How robotics technologies may shape the future of manufacturing

Far from being merely the subject of science fiction novels, robots have become a new center of attention for technology experts, researchers and companies. The interest in robotics is more than theoretical. A considerable amount of time, effort and money is being spent on these tools because of the real benefits they may bring to industry.

Manufacturing, in particular, stands to derive key operational advantages from the introduction of robotics into the production process. The technology can help companies automate and streamline certain aspects of their operations that previously had to be carried out manually, thereby providing a new business cost reduction strategy.

Google to target robots to manufacturers

Technology companies are well aware that the robotics market may be poised for rapid growth. According to The New York Times, Google has acquired seven companies specializing in the production of robots - and that's just over the past six months. A source in the know, who chose to go unnamed, told the news source that the Mountain View, Calif., technology titan is planning to target robotics tools to manufacturers, specifically those that have primarily manual assembly lines, such as within the consumer electronics market.

"The opportunity is massive," Andrew McAffee, principal research scientist at M.I.T.'s Center for Digital Business, told the Times. "There are still people who walk around in factories and pick things up in distribution centers and work in the back rooms of grocery stores."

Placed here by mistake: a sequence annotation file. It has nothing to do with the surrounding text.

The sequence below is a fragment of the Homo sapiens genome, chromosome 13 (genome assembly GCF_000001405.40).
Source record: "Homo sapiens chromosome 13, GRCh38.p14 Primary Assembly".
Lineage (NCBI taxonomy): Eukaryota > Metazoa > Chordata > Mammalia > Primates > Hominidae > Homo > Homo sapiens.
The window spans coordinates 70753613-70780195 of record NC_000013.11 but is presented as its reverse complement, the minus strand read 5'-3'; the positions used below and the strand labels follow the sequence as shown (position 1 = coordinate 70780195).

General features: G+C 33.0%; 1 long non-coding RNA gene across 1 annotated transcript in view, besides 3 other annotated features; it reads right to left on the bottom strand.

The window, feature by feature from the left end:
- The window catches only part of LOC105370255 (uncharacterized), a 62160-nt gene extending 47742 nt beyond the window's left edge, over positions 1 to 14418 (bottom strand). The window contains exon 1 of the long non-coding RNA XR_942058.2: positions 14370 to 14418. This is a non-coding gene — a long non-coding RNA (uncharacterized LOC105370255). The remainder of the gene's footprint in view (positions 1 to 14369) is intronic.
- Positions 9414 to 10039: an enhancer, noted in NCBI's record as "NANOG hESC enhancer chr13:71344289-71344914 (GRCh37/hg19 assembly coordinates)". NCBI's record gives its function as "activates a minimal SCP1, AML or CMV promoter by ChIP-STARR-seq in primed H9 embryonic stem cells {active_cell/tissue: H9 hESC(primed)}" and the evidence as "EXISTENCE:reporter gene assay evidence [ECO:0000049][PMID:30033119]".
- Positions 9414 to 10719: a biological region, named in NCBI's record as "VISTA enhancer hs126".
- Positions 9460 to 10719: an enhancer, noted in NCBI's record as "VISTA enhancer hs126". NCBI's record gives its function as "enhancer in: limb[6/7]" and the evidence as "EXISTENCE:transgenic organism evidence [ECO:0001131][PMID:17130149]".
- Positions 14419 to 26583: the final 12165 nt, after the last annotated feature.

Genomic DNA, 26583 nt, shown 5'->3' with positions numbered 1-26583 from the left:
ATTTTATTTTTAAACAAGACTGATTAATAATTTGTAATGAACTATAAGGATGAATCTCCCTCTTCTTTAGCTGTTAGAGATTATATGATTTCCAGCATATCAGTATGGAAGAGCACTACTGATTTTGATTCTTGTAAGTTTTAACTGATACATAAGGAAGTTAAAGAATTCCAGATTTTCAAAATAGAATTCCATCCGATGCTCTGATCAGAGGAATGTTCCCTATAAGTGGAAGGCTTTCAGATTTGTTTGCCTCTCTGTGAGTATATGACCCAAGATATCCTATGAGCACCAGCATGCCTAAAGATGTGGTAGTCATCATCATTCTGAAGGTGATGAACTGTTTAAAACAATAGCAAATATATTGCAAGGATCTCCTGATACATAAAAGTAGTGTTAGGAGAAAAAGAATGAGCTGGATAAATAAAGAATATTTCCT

Robots in the distribution center?

McAffee's remarks point toward the ways in which robots might benefit operations across the entire production supply chain. If robotics tools can help companies manage their manufacturing labor costs, they may also be able to help streamline operations in the distribution center. Supply Chain Digest contributor Cliff Holste noted in a recent column that distribution centers bear a certain resemblance to production facilities.

"To begin with, order fulfillment in the DC is a highly repetitive process, which is a common characteristic of manufacturing assembly lines," Holste wrote.

Holste sees the distribution center of the future leaning increasingly toward automation. He noted that many providers of these material handling technologies have already gained traction in the European and Japanese markets, but the United States remains a "virtually untapped market" for these tools. And with the retail supply chain increasingly tasked with shipping high volumes of e-commerce orders, the need for a distribution process that is maximized for efficiency is particularly great.

As companies look to adopt automated, hands-off processes, robots may soon help firms reduce the overall costs of maintaining distribution centers.

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